Which of the following is the most appropriate next step in management for this patient‘s condition?
The patient in this scenario has decompensated into cardiac arrest from Ventricular Tachycardia (Vtach). The patient’s history of heart failure puts him at risk for cardiac arrhythmias. It is important to be suspicious of transient cardiac dysrhythmias for any patients who present to the Emergency Department with syncope and no prodromal symptoms. A lack of prodromal symptoms (i.e., diaphoresis, dizziness, nausea) prior to syncope should raise concern for a possible cardiac etiology of the syncope. Choice A (Synchronized Cardioversion) would be the correct management for patients with Vtach with a pulse or patients with tachyarrhythmias and hemodynamic instability (i.e., hypotension). Choice C (Transcutaneous Pacing) would be the correct management for patients with bradyarrhythmia and hemodynamic instability. If Transcutaneous Pacing is ineffective at increasing the heart rate, and the patient remains hemodynamically unstable, the next step would be Transvenous Pacing. But, our case is pulseless ventricular tachycardia, so there is no indication for transcutaneous pacing. Choice D (Intravenous adrenaline 1 mg) may be helpful in a patient with cardiac arrest with Pulseless Electrical Activity or Asystole, VTach, or VFib, but this is not the best initial action. The ACLS algorithm indicates that all patients with cardiac arrest due to Pulseless Ventricular Tachycardia or Ventricular Fibrillation should receive Asynchronized Cardioversion (Choice B). Asynchronized Cardioversion is also called defibrillation. CPR may be initiated prior to cardioversion if defibrillation pads are not attached to the patient.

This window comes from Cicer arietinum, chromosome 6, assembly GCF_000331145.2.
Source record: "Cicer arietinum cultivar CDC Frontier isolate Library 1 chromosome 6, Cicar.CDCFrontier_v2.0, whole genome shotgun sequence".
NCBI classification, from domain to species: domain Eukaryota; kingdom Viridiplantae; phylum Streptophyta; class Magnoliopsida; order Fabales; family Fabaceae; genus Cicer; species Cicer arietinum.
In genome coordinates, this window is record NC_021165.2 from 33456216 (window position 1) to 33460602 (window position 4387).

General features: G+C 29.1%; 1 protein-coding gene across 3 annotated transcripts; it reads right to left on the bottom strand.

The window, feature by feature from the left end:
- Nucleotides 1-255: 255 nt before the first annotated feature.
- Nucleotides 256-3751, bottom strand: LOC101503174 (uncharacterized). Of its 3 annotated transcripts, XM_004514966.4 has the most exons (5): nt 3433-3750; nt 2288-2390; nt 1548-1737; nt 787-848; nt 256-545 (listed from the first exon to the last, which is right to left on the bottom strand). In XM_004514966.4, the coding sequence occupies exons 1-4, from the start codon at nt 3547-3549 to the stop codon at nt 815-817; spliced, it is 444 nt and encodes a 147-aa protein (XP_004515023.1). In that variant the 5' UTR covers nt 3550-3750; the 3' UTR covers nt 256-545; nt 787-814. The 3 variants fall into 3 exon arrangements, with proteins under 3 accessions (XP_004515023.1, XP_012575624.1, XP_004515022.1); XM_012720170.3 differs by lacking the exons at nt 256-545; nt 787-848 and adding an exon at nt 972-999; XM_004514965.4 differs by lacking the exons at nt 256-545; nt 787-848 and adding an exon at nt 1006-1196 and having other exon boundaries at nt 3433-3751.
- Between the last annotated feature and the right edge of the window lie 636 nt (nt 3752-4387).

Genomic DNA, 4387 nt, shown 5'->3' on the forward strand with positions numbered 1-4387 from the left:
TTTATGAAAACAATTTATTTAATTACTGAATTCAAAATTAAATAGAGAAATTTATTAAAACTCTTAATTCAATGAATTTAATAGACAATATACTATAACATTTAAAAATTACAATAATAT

Long B, Koyfman A, Anantharaman V, Lim S, Ong MH, Kenneth T, Manning JE. “Chapter 24: Cardiac Resuscitation”. In: Tintinalli JE, Ma O, Yealy DM, Meckler GD, Stapczynski J, Cline DM, Thomas SH. eds. Tintinalli’s Emergency Medicine: A Comprehensive Study Guide, 9thed. McGraw-Hill.